(4) Paste the text into Voice Dream: Once I’m sure about the post, I’ll review how it sounds. I can even edit within the app.
(5) Paste the text into my WordPress blogging website and format photographs, graphics, and schedule a posting.
The goal is to even shorten this process and I’m finding that the audio and text editing in Voice Dream may eliminate some of these apps in the very near future.
Remember, if you have another tablet brand or device, you can use the same or similar apps for their operating system.
In the next post on simplifying life on one device, I’ll review social media. Might be the shortest post ever!
Every Tom, Dick, and Harry has an app so we fill up our devices with them because we can. Who doesn’t have three messaging apps or five food ordering apps or four mapping apps on their phones? I’m ashamed to admit that I have 96 apps in my iPad storage folders and if I took all of them out I would be instantly distracted.
Of all the apps on my iPad, these are the ones that are fundamental to organizing life. The remaining 96 will remain in their folders. 🙂
CALENDARS are the Swiss Army knife of organizing. Before computers, we used all types of paper-based calendars but today’s digital calendars are more flexible. For example, I centralize most everything in Google calendar. It’s web based and syncs across all devices so it accommodates my budget, day job schedules, personal appointments, birthdays, anniversaries and a to-do list. Even blog posts are stored as events on Google Calendar.
A few words of caution…don’t fill up your calendar with irrelevant items or it will appear confused and feel uninspiring to take action on. I also recommend using one calendar for both work and personal activities to prevent scheduling conflicts with both.
EMAIL is still king for the transmission of images and documents, despite the popularity of texting. I use Gmail, by Google. It’s web based; syncs across all devices and is simple to use.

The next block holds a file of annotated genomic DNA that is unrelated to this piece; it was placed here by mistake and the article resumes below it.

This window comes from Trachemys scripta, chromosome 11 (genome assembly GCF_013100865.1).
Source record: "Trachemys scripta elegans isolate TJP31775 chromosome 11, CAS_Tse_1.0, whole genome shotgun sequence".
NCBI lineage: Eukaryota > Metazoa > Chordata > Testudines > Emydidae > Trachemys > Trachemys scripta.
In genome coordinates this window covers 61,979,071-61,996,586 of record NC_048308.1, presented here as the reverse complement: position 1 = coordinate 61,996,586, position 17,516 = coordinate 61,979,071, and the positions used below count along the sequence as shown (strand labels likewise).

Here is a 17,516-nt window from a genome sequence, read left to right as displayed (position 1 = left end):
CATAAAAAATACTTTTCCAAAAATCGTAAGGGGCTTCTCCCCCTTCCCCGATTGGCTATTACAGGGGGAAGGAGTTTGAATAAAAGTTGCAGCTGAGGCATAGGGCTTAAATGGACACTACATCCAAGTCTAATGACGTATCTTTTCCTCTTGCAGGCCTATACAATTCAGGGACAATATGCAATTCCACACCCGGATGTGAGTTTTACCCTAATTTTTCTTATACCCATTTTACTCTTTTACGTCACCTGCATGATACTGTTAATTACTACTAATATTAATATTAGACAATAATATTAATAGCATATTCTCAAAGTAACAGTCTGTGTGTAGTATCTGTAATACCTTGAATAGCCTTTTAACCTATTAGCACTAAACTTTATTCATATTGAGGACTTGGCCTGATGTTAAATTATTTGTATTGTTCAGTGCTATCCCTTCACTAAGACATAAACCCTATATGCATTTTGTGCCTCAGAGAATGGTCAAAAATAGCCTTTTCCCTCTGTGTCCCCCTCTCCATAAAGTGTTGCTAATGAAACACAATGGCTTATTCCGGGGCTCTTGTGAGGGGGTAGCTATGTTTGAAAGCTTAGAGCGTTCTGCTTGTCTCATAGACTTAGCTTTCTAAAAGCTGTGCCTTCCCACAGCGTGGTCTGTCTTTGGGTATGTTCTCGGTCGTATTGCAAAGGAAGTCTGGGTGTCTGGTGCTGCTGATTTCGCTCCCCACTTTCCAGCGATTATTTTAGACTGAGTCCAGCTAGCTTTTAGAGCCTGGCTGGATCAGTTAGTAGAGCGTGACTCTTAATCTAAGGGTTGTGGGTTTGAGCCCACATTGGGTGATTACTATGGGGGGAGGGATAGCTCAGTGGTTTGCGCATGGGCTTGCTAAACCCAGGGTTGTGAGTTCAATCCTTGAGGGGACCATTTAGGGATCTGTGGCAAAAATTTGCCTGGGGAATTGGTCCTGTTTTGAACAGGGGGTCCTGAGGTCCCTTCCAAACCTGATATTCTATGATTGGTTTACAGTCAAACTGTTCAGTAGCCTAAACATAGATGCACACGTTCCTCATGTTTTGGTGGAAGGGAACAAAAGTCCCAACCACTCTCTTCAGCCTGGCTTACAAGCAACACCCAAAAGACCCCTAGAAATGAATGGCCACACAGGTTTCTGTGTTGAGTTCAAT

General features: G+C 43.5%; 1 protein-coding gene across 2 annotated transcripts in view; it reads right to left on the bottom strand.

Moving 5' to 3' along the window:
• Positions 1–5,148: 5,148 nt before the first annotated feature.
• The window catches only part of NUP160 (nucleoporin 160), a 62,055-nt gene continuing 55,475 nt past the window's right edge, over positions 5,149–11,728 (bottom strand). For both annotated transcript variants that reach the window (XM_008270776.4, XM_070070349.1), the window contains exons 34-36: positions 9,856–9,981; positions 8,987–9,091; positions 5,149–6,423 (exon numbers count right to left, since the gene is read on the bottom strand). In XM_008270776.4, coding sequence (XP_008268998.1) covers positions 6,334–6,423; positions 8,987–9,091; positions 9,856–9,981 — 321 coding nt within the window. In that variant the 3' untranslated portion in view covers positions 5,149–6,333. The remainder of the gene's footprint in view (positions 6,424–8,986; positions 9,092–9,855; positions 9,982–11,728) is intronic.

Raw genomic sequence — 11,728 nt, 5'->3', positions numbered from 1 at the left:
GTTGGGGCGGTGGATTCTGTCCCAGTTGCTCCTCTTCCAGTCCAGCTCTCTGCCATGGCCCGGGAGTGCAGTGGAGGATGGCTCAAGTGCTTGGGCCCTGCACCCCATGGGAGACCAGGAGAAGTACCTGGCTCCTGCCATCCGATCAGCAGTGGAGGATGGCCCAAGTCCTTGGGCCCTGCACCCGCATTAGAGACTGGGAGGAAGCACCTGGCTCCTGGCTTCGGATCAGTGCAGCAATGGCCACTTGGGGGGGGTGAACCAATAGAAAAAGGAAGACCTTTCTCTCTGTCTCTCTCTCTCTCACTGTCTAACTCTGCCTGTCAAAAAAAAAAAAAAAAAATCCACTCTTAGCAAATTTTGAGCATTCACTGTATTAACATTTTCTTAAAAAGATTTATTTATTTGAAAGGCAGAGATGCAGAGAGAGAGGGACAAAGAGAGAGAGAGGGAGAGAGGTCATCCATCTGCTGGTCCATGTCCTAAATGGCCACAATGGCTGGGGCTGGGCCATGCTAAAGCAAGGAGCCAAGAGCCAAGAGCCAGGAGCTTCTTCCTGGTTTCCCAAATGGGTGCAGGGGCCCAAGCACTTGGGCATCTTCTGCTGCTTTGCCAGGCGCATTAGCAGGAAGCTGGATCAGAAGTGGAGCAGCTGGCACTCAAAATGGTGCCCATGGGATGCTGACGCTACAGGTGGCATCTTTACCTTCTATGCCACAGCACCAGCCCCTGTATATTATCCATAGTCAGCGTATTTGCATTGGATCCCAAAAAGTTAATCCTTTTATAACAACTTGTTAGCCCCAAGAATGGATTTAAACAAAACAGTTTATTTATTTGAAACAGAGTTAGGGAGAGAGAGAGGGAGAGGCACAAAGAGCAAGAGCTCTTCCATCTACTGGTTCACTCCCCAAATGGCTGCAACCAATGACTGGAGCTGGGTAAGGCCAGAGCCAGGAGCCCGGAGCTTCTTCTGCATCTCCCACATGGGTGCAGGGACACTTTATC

ADDRESS BOOK/CONTACTS used to be stored in Rolodexes or small address books but digital address books are much more versatile. Apple Contacts is the default address book database and it works with many other apps. Again, simple to use and syncs across all Apple devices. Throw that Roledex away.
NOTEBOOKS have evolved to include many of the above-listed functions but can be complicated to use. I’ve tried many note taking apps such as Evernote, Google Keep, Microsoft OneNote, even Apple’s own “Notes” but while Evernote excells at saving whole web pages for later reading, Google Keep is simple to use and syncs across all devices.
Depending on your operating system and personal preference, you may be using different brands of tools (like Yahoo, Microsoft, etc) but these four categories of tools are what I have found to be fundamental for organizing your life on a tablet or smartphone.
In the next post on simplifying life on one device, I’ll review what writing apps and rules I use to create a simple workflow for blogging and other social media.